“When you get in there and have fun with it, you know you’re not going to jump as high as them. But it shows respect for their culture and gives them a sense of pride in their ability,” Crow said. “It was one of the highlights of the trip.”
When it was time to start the 5-8 day climb, Crow wasn’t intimidated by the difficulty. He had gone on several long-distance hikes before and trekked through his native Colorado at reasonably high altitudes.
“Anyone that can walk at a slow speed on an inclined treadmill for six miles a day should be able to make the climb,” Crow said.
His first challenge came early in the journey.
“I like to move fast, but this was a gruelingly slow pace with no breaks,” Crow said.
The reason, according to Crow, was safety. Although Kilimanjaro is a “walkable” mountain, the altitude, weather and some of the coarse terrain pose challenges to climbers.
For example, while camping at 12,500 feet above sea level to acclimatize before reaching the summit, Crow’s only restroom was an outhouse approximately 150 yards away from camp. A misstep could result in a broken bone leading to a lonely, dangerous night with the chance of dying from exposure.
“We had to trust in the guide,” Crow said. “I wanted to move fast, but he was a 45-year-old local with more than 400 summit attempts – he knew what he was doing.”
After a few short hikes at 12,500 feet above sea level to make sure the group was ready, Crow began the final phase of the ascent to Uhuru Peak - Africa’s highest point at 19,340 feet, according to Britannica online.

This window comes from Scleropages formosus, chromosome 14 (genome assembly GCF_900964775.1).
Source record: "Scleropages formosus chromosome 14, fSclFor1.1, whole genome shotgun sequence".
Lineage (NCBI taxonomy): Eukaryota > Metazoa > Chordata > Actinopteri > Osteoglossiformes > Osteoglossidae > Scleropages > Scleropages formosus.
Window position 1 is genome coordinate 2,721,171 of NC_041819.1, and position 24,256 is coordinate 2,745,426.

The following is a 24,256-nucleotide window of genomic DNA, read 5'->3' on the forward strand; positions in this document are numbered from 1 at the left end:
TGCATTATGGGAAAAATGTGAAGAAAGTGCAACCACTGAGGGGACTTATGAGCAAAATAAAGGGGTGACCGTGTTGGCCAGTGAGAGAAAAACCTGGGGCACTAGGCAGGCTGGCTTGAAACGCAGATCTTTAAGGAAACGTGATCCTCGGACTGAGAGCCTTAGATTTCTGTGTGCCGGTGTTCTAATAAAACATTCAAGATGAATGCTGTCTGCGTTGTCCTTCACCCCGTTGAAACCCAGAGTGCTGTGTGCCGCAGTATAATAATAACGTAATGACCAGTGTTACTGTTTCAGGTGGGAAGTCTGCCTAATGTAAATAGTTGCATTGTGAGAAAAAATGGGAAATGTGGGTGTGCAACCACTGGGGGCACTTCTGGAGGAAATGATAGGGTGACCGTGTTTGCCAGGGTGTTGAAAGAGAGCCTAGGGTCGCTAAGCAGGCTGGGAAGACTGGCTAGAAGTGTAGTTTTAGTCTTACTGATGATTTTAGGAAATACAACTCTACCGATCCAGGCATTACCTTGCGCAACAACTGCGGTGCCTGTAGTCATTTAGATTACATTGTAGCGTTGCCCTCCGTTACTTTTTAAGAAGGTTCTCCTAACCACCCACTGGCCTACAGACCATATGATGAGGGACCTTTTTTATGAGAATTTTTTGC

Next came the caldera, a volcanic crater at the top of the mountain, before reaching Uhuru – or the Swahili for freedom, according to Crow. He considered this part the most challenging and normally it is a day of climbing unto itself.
The plan was to camp out overnight before attempting the summit, Crow said. But since weather is a major factor in timing a safe summit on this climb - and it was in their favor – they had a rare chance to see a view most tourists don’t get.
“We got to the caldera and the guide asked, ‘Would you like to do it all today?’” Crow said. “We would have to climb the caldera, reach the summit and then start the descent – but I was ready. It was a long day.”
Crow said the normal climb includes camping out the night prior to the summit to rest before ending with a summit the morning after reaching the caldera. Especially since an immediate descent is required to get back to a safer altitude. But their luck and willingness to keep going meant they would reach Uhuru at about 6:30 p.m. for a “sunset summit.”
“It was amazing,” Crow said. “From that altitude, you’re watching the sunset looking down on the clouds.”
What Doesn't Kill You Makes You Stronger
His guide’s experience and safe pace proved to be good advice, Crow said. He got down safely, but the early summit and the need for a quick descent left Crow exhausted.
“We hauled down to get back to safety before it got too late,” Crow said. “I was really feeling it by the time we got back down to the bottom of the caldera.”
And the exhaustion followed him home from Tanzania.
“I got home and did nothing but eat and sleep for about 36 hours,” Crow said.
Crow was thankful for Waltrich’s supervisory philosophy and his ability to maintain a resiliency and balance in his life and work.
“Self-care is a discipline,” Crow said. “Thankfully [Waltrich] agreed and saw the value of letting an employee take time off to regroup and re-focus.”
Waltrich was glad for the trip as well.
“He was already a terrific employee,” Waltrich said. “And he’s been great since he got back. He’s teaching newer trainees how to do things and helping our training branch on a volunteer basis.”
Crow said the trip may not have been a tropical getaway, but it was just what he needed.
“I returned fresh for the fight,” Crow said. “Because of my trip, I am more appreciative of our U.S. mission and what we do here [at DLA Troop Support]. I’m a better employee for it.”